Peter Nichols' 1967 play, A Day in the Death of Joe Egg, is being revived at the New Ambassadors.
Disability is a difficult subject to deal with in the theatre, and making jokes about it even more so. That Peter Nichols' play, A Day in the Death of Joe Egg, manages the feat is all the more remarkable given that it was written in 1967, when the whole subject was much less discussed in public.
The revival, starring Clive Owen and Victoria Hamilton, with Prunella Scales, and directed by Laurence Boswell, started previews Tuesday Sept. 25 at the New Ambassadors and opens on Oct. 1. It proves that Nichols' psychological insight into the predicament of a young couple whose ten year-old child is so handicapped that they have to invent a personality for him, has passed the test of time.
In a sense, of course, the couple's predicament — their desire to have a child, which has not been answered by the existence of their vegetative-state son — is a timeless one, though it is interesting that in Edward Albee's Who's Afraid of Virginia Woolf? the same basic human need was given a very different twist, with a childless, warring, middle-aged couple having turned out to have invented a son in order to fill an emotional gap in their marriage.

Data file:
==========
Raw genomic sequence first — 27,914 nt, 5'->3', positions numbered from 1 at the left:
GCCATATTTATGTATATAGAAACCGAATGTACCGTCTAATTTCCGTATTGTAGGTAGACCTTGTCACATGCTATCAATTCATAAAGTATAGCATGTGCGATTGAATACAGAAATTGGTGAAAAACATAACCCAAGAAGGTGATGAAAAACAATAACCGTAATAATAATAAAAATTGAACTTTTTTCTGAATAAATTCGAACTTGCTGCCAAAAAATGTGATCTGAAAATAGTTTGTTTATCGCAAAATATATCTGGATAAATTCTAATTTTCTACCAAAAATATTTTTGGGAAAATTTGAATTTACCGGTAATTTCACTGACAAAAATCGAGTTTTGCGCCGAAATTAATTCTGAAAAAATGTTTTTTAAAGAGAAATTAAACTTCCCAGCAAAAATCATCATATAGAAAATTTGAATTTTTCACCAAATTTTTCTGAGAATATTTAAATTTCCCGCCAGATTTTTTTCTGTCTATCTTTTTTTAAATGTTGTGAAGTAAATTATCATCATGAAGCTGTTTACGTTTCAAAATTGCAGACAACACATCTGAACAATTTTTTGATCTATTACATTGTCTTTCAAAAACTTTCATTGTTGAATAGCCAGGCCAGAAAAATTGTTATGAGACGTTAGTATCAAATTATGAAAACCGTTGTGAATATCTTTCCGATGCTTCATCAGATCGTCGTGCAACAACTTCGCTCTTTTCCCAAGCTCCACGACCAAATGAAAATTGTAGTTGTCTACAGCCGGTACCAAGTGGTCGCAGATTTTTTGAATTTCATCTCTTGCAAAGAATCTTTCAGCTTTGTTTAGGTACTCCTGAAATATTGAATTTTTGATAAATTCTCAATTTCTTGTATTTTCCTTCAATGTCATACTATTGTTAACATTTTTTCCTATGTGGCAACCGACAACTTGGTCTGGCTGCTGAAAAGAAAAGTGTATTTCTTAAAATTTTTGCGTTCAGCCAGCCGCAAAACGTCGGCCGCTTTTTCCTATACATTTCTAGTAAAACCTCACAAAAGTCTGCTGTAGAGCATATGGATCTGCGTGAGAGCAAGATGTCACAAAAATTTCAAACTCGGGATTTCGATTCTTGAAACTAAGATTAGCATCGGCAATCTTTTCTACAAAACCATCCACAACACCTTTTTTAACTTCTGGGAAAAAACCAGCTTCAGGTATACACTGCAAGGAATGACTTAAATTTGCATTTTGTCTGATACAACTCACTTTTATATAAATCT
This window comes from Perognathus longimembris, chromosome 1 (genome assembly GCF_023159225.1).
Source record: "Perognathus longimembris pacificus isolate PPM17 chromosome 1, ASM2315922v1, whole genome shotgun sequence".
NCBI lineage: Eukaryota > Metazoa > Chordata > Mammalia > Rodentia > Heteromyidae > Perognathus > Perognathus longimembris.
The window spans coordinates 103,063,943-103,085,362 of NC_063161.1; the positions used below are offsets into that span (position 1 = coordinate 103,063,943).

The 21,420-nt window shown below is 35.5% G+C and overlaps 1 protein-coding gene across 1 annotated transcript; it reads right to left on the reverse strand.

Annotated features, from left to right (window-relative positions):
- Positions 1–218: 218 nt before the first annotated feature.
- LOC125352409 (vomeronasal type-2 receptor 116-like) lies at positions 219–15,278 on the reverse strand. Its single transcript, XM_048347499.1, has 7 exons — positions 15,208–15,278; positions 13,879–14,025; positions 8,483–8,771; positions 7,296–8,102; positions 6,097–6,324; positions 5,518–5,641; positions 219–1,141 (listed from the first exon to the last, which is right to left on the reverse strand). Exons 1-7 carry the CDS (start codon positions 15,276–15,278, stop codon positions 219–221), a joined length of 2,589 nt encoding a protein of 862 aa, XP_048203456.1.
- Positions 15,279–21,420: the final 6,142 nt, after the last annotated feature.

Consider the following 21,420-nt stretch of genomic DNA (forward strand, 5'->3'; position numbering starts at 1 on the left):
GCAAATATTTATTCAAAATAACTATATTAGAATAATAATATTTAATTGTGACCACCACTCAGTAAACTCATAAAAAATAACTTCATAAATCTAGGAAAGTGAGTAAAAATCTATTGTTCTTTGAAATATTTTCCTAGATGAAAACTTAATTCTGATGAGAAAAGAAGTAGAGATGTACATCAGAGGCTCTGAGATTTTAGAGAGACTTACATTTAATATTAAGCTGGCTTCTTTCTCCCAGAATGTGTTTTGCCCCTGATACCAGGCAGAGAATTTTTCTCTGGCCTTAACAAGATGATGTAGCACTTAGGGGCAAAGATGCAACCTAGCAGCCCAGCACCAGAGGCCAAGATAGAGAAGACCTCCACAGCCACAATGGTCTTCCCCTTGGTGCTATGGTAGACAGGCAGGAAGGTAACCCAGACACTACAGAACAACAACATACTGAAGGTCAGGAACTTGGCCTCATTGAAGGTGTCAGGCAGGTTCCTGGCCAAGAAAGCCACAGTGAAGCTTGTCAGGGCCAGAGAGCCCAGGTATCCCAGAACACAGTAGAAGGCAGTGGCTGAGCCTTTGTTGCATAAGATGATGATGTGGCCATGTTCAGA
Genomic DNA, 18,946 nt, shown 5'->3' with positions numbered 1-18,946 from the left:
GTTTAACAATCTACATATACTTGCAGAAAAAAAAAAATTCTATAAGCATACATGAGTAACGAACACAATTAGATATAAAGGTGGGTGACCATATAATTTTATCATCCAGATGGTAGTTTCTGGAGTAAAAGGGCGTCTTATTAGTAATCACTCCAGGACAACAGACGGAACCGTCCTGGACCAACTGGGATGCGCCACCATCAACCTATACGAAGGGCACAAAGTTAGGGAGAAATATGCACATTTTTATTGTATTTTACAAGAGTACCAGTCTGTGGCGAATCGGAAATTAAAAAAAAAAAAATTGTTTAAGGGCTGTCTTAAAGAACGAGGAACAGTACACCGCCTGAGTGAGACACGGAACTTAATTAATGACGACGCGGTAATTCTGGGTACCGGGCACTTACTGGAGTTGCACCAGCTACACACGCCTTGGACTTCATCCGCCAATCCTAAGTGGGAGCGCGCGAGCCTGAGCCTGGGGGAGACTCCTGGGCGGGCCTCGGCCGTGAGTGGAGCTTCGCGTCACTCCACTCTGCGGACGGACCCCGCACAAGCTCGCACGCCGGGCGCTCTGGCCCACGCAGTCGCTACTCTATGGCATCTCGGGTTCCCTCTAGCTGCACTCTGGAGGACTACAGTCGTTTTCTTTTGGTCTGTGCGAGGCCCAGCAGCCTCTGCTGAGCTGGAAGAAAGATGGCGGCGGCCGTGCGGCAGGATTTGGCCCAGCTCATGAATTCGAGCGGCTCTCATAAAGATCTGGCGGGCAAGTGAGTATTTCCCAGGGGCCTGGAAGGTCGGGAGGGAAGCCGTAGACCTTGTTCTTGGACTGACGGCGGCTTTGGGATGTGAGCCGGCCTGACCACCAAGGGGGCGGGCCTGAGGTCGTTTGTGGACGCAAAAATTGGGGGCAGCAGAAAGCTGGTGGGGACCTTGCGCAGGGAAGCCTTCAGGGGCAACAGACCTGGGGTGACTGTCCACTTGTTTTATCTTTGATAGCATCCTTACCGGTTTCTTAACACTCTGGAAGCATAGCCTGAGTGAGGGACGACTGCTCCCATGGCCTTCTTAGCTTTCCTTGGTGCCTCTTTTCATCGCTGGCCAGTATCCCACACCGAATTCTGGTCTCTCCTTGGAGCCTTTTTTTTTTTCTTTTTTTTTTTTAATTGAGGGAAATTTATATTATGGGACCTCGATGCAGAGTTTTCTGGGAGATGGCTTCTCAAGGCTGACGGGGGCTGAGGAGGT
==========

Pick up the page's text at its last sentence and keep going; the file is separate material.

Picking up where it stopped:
With the success of the Donmar's revival of Nichols' Passion Play last year and its up-coming revival of Privates on Parade later this year, it appears that Nichols' reputation as a comic writer with a wry but sympathetic take on the human condition is striking a sympathetic chord with London theatregoers. For tickets and information about A Day in the Death of Joe Egg at the New Ambassadors call 020 7836 6111. For Privates On Parade call the Donmar at 020 7369 1732.
— by Paul Webb Theatrenow